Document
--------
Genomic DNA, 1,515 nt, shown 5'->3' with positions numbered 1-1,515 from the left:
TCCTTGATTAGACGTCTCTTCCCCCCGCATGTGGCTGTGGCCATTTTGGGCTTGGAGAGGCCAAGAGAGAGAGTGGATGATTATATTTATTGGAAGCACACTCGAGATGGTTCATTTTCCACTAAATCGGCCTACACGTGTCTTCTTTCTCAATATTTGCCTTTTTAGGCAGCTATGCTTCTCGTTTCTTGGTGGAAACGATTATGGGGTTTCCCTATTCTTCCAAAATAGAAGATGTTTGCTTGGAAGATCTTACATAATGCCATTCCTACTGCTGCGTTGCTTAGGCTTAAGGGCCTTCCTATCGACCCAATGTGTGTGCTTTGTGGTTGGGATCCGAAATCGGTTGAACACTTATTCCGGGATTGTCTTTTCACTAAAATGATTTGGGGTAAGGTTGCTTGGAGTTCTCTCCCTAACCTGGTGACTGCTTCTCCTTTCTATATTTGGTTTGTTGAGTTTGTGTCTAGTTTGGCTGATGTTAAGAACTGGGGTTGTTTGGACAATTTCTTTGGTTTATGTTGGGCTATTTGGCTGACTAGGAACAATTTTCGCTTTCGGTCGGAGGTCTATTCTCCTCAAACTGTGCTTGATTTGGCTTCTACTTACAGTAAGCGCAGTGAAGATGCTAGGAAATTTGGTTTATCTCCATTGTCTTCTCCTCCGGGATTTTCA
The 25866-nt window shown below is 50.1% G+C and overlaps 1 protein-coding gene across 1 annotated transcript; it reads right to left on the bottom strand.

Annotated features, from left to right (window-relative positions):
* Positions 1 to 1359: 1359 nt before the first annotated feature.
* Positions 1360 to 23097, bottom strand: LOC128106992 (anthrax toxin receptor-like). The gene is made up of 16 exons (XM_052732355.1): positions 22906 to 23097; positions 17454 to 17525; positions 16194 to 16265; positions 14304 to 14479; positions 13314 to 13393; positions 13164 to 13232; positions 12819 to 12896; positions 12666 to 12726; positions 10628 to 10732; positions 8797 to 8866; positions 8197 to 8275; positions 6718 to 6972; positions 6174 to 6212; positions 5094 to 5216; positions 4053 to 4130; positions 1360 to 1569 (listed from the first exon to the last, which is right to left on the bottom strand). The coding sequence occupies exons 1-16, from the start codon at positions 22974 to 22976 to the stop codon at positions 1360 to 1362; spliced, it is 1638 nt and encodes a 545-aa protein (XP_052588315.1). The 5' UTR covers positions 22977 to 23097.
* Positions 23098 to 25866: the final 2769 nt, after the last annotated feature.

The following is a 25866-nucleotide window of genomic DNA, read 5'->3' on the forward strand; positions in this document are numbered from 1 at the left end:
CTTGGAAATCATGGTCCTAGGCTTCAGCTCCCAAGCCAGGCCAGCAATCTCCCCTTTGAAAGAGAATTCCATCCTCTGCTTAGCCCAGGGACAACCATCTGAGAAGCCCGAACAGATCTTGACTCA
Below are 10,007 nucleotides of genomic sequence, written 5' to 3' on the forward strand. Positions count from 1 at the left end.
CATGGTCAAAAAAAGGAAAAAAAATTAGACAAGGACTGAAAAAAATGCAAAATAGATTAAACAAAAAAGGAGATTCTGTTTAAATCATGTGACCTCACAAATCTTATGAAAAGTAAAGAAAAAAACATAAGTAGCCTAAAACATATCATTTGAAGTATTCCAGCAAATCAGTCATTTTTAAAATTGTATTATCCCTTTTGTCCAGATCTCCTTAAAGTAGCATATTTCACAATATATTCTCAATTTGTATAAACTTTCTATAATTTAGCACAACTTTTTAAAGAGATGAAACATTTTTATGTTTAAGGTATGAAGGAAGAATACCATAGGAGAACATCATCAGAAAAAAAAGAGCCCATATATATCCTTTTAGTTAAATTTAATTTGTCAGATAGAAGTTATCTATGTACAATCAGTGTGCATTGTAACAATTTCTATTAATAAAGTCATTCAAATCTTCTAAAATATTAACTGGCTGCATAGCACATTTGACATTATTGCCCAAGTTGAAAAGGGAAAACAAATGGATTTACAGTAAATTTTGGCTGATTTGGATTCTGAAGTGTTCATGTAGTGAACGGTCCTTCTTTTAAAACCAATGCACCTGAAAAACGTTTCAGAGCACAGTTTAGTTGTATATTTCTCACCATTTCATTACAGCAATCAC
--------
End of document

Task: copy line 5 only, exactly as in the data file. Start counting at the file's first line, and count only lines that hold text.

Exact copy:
* Positions 1 to 1359: 1359 nt before the first annotated feature.